The story starts when he was asked to help reduce the cost of key distribution for secret communications. Instead of finding ways to cut corners, he decided to go all the way, and eliminate the problem entierly. By 1969, he knew that this was possible, and enlisted the help of Clifford Cocks, who helped figured out the solution, but without realizing the significance. He passed it on to another mathmatition named Malcome Williamson, who is trying to find a flaw, actually discovered Diffie-Hellman-Merkle key exchange in 1975, when the DHM trio was just getting started. The GCHQ didn't, however patent the work, due to secrecy restrictions, so DHM and RSA are given credit.

This is not to say that those folk didn't do a wonderful job, they arrived to the same conclusion independently and were truly the first to realize its full potential.

Much of this information is taken for a wonderful book called The Code Book by Simon Singh.

Well there is slightly more to it than this. The public key is the modulus n and a computationally favourable exponent e. The private key is d, the inverse of e mod (p-1)*(q-1) (and of course n). It is important to make n as nasty as possible. This is done by choosing p and q to be of similar size and for them both to be strong primes. There are a few views on this but if p-1 has a large prime factor (and the same for q-1) then a few attacks are thwarted. p and q can be discarded but in general they are stored with the private key (along with a few precalculated helper values) so that exponentiation by d can be performed efficiently.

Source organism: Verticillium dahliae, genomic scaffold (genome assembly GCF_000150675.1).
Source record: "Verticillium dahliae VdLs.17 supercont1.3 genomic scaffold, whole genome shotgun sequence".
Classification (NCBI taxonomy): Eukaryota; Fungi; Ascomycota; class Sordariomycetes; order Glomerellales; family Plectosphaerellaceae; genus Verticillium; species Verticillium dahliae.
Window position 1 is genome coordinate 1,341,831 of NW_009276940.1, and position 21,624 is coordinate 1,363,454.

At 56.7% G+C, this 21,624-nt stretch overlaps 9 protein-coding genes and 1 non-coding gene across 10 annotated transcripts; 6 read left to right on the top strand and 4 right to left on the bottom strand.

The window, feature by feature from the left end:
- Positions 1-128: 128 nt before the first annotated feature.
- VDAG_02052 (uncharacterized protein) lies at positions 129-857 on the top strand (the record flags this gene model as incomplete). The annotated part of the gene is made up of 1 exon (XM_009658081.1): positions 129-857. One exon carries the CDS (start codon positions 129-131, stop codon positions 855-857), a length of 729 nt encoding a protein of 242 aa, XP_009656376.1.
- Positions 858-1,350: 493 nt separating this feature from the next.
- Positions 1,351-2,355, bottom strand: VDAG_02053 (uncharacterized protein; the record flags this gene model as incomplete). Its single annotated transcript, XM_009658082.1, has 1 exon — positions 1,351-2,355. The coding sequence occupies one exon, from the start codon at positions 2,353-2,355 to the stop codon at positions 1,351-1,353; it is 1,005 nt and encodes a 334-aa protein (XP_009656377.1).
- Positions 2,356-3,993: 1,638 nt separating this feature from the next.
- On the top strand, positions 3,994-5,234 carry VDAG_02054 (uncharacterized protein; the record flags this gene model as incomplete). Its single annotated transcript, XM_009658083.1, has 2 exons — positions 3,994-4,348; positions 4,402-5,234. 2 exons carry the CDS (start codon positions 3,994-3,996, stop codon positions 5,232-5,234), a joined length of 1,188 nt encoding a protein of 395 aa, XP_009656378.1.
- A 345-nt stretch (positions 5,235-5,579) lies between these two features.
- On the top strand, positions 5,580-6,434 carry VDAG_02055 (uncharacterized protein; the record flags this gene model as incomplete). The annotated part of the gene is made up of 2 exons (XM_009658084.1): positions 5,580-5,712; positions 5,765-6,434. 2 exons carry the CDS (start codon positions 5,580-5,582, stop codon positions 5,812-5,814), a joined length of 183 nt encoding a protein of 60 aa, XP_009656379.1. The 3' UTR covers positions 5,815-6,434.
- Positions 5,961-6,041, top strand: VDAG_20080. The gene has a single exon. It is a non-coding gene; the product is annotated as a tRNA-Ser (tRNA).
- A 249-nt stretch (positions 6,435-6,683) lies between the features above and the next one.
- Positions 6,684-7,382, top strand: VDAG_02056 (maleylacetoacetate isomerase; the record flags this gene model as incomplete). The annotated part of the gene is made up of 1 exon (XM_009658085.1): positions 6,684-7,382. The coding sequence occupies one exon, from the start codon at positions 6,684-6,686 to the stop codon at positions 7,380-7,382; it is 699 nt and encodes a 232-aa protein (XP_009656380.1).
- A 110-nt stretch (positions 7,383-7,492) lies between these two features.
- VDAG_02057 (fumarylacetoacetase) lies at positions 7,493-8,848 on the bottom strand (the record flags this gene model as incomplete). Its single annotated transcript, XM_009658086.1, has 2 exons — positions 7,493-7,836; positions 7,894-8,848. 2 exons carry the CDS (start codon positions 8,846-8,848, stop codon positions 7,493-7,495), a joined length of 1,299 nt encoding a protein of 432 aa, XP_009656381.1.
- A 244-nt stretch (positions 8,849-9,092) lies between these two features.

e is usually 65537 for X509 certificates (https/SSL) and typically n is 1024 or 2048 bits.

A few notes about RSA from a practical perspective. This writeup is not intended to cover all of the various bits of history and details of RSA, simply because there are half a dozen other writeups in this node that seem to be doing a fine job of that.

The Modulus

The modulus n does not actually have to be equal to p*q with p and q prime. It can be the product of any number of prime numbers (ie, any composite number will work fine). Of course, this makes n easier to factor (by how much is not really known; most factoring estimates are based on factoring p*q). The benefit comes when using CRT-based RSA decryption. This method replaces an exponentiation modulo n with 2 exponentiations modulo p and one exponentiation modulo q, plus a few extra operations. Since the time for a modular exponentiation is exponential with the size of the operands, this is a major win for speed, and almost all crypto software, and most hardware, does it in this manner. If n has more factors, you can break the decryption up even more, using many small modular exponentiations instead of one big one. This is generally termed multi-prime RSA, and has been patented by Compaq in the US.